One thing that Elizabeth Aderholdt introduced me to was a to do list system called Bullet Journal. This system has helped me prioritize my projects and create task lists that guide my day, week, and month. I set realistic goals for myself and make sure that I prioritize my time so that those goals are accomplished.

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Plan Out Your Prep Day – Add Time for Reflection

Not having students on the Monday we return is a great way to make sure that we are even more prepared for them mentally, emotionally, and physically.  We can know exactly what we are going to teach, how we are going to teach it and have everything prepped – this is the mental and physical preparation; however, we should also be emotionally prepared for them to return. We can prepare emotionally by taking time to reflect on what our most successful moments were from the first two quarters. By reflecting on this, we can recreate those instances of greatest successful – both for ourselves and for our learners.

Know how you left your classroom so that you are more prepared to plan this out. What needs to be organized, what needs to prepared, what do you need to do to make this week and even quarter go as smooth as possible? Plan out these tasks…I have found it helpful to even think about how much time each task will take so that I can keep myself on track. This prep day can go by so quickly and having a plan for it can make it even more effective.

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Be Ready to Review Routines

I have come to need that Monday prep day! I find myself having to recall that our students did not get that day to get back into the routines of our classroom. This is not saying that we should give them a day to adjust, but we do need to prepare to review the routines we spent so much time on that first quarter. They will forget things – they have not had to ask to use the bathroom for weeks, they have not had to wait with their hands raised for weeks, they have not done reading rotations or small group for what will seem like forever to them. Explaining your expectations and holding them accountable by using positive reinforcement will all be beneficial in getting them back into the routines of your academic setting.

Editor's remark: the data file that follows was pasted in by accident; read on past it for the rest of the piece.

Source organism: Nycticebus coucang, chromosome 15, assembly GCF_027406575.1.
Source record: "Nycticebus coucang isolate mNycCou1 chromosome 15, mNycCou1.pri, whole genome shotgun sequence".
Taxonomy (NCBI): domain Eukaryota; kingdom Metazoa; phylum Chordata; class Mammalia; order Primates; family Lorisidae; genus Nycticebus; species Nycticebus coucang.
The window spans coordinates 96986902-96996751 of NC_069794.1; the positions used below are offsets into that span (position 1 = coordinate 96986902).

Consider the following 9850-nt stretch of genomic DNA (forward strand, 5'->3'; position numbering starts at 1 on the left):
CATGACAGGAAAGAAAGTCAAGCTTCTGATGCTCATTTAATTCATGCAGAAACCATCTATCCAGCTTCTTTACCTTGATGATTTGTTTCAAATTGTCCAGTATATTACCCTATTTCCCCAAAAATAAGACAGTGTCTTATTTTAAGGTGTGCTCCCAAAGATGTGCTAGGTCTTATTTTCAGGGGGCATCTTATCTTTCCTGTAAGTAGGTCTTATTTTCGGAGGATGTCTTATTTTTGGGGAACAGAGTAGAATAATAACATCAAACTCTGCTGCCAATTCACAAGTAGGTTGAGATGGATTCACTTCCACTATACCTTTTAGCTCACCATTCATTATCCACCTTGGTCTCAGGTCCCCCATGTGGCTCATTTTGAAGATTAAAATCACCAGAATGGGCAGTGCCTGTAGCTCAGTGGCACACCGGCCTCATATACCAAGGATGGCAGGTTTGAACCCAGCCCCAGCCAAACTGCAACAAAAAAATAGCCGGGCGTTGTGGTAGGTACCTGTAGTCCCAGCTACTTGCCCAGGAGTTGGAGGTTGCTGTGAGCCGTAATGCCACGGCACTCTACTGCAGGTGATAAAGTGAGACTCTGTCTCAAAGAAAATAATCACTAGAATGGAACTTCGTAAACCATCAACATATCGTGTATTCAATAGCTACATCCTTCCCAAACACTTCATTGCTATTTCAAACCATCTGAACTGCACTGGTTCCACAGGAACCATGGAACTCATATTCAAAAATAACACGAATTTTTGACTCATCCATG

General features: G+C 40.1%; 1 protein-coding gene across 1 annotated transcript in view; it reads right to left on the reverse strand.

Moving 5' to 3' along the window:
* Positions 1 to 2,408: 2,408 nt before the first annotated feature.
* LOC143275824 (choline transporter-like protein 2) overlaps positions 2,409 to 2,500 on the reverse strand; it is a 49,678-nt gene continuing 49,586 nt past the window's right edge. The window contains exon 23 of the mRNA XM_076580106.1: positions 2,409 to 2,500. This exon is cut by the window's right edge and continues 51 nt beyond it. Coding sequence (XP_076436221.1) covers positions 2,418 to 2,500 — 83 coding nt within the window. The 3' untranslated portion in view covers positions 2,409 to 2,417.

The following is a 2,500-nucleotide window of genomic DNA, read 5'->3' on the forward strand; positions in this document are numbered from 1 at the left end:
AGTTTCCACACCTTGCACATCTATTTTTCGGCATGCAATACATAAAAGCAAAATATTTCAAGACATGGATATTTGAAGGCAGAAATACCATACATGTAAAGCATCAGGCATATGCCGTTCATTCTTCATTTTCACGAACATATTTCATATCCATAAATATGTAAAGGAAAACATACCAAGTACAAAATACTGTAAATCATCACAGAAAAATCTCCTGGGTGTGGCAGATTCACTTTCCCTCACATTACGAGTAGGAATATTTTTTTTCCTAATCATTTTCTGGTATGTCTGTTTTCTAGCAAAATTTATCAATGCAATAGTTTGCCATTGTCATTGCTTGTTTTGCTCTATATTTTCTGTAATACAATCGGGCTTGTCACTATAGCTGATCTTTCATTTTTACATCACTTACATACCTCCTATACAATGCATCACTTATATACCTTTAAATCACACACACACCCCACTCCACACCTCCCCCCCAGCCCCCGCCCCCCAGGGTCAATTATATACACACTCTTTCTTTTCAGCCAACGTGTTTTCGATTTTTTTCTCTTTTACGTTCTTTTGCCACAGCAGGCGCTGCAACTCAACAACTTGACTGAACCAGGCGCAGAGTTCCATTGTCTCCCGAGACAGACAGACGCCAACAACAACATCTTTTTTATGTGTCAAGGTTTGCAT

Plan “White Space” in Your Day

I was reading various blogs about returning from breaks and I came across Miss Decarbo’s blog that suggested including “white space” in your day. This is the time that can be used to make up for those moments when our learners are simply trying to adjust back to the routines and schedule of class. In her blog post, she explains the importance of this for our students and discusses the fact that they will be “sluggish” throughout the day. While it is always important to have engaging and academic tasks planned and prepped, it is also crucial to recall that our students are getting back into this routine just like we are. You should also plan some “white space” for yourself to make sure that you are at your best and providing every opportunity possible to your students.


Make Sure You’ve Made the Most out of Your Break

For me this means that I’ve done everything on my self care list:

  • Spend time outside
  • Watch a few sunsets
  • Do brunch with friends
  • Clean and organize everything at home
  • Enjoy lazy days at home
  • At least attempt to ignore emails for a day/evening (a struggle for me)
  • Complete the most crucial things on my task list
  • Spend quality time with loved ones

Before we return, I encourage you all to think about what is on your self care list. Spend a few moments thinking about this and making sure that you have checked off everything that is most important to you. This will help us all return ready for the learners on our campus.



I hope that everyone has a successful first day back after having enjoyed their vacation and gotten the most out of it. I definitely encourage you to share with each other what you are doing to transition back into the routines of school and work!

Further Reading on this Topic:

Miss DeCarbo Blog

Forbes 5 Tips for Getting Back to Work After Vacation

5 Tips for Teachers to Take Back Holiday Breaks 

Forever Beginning

The Reflective Teacher